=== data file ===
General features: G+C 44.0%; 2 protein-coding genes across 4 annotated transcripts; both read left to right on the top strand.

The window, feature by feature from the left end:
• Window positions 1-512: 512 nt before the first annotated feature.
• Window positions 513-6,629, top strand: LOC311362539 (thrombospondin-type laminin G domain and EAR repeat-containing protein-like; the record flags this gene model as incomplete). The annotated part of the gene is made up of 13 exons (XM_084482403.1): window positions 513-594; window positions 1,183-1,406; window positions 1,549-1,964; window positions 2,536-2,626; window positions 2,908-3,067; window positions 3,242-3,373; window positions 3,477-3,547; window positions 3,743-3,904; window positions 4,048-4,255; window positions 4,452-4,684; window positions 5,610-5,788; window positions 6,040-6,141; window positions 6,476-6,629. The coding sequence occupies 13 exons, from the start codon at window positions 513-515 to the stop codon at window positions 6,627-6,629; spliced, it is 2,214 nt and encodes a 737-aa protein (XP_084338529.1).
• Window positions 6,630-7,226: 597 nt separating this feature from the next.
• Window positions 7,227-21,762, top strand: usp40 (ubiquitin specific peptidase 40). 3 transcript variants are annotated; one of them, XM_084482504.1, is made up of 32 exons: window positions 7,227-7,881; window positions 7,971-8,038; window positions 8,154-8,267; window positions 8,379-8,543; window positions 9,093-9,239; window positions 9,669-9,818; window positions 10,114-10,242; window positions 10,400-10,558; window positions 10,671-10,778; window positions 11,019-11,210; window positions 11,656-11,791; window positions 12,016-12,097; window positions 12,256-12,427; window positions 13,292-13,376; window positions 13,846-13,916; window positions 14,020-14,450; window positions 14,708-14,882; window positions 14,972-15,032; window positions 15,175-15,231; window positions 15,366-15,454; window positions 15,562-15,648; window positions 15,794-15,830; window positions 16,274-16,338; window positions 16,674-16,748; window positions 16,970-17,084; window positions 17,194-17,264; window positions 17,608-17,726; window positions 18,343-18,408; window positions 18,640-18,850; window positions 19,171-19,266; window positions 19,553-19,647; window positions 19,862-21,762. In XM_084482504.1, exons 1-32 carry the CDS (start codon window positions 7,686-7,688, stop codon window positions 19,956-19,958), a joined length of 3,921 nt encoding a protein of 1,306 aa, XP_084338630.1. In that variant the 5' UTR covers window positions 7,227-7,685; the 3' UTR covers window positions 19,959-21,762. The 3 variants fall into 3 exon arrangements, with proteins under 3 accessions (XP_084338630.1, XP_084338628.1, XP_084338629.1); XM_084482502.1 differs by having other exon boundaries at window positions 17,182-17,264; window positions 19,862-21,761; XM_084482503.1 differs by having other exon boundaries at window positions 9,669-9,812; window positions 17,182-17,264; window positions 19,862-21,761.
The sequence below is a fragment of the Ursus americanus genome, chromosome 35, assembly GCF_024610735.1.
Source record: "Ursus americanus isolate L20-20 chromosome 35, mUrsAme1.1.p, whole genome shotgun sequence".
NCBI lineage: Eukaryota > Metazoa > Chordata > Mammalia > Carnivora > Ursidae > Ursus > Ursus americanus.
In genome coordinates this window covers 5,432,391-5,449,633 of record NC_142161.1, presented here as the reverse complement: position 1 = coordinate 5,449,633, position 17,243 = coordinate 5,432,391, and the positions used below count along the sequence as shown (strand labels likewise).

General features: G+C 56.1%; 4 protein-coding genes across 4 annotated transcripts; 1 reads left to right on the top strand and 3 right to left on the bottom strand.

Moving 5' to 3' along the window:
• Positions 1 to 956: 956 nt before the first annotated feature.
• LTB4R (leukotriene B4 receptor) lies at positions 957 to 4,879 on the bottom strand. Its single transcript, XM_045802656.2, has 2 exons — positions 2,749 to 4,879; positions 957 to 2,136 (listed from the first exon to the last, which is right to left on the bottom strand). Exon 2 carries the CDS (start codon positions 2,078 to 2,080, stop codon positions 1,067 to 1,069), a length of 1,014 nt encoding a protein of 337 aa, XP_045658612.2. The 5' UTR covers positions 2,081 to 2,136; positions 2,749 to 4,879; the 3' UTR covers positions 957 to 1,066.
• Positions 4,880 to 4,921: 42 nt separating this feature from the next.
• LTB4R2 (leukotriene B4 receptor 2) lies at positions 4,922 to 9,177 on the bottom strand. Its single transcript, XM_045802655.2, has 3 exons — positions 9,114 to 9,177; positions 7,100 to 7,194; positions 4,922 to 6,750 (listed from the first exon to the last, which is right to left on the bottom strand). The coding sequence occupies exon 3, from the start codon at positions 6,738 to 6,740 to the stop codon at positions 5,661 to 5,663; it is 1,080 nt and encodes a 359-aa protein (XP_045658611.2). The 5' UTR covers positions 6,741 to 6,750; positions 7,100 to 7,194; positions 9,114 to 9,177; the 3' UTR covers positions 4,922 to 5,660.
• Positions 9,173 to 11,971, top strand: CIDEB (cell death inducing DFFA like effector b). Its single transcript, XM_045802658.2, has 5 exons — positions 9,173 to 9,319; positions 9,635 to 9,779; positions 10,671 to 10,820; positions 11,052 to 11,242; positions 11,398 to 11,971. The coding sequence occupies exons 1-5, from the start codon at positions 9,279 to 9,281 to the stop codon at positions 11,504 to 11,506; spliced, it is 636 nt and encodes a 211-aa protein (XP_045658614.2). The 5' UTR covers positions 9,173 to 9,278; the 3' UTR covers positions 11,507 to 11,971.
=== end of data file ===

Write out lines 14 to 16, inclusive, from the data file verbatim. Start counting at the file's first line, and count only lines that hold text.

• LTB4R (leukotriene B4 receptor) lies at positions 957 to 4,879 on the bottom strand. Its single transcript, XM_045802656.2, has 2 exons — positions 2,749 to 4,879; positions 957 to 2,136 (listed from the first exon to the last, which is right to left on the bottom strand). Exon 2 carries the CDS (start codon positions 2,078 to 2,080, stop codon positions 1,067 to 1,069), a length of 1,014 nt encoding a protein of 337 aa, XP_045658612.2. The 5' UTR covers positions 2,081 to 2,136; positions 2,749 to 4,879; the 3' UTR covers positions 957 to 1,066.
• Positions 4,880 to 4,921: 42 nt separating this feature from the next.
• LTB4R2 (leukotriene B4 receptor 2) lies at positions 4,922 to 9,177 on the bottom strand. Its single transcript, XM_045802655.2, has 3 exons — positions 9,114 to 9,177; positions 7,100 to 7,194; positions 4,922 to 6,750 (listed from the first exon to the last, which is right to left on the bottom strand). The coding sequence occupies exon 3, from the start codon at positions 6,738 to 6,740 to the stop codon at positions 5,661 to 5,663; it is 1,080 nt and encodes a 359-aa protein (XP_045658611.2). The 5' UTR covers positions 6,741 to 6,750; positions 7,100 to 7,194; positions 9,114 to 9,177; the 3' UTR covers positions 4,922 to 5,660.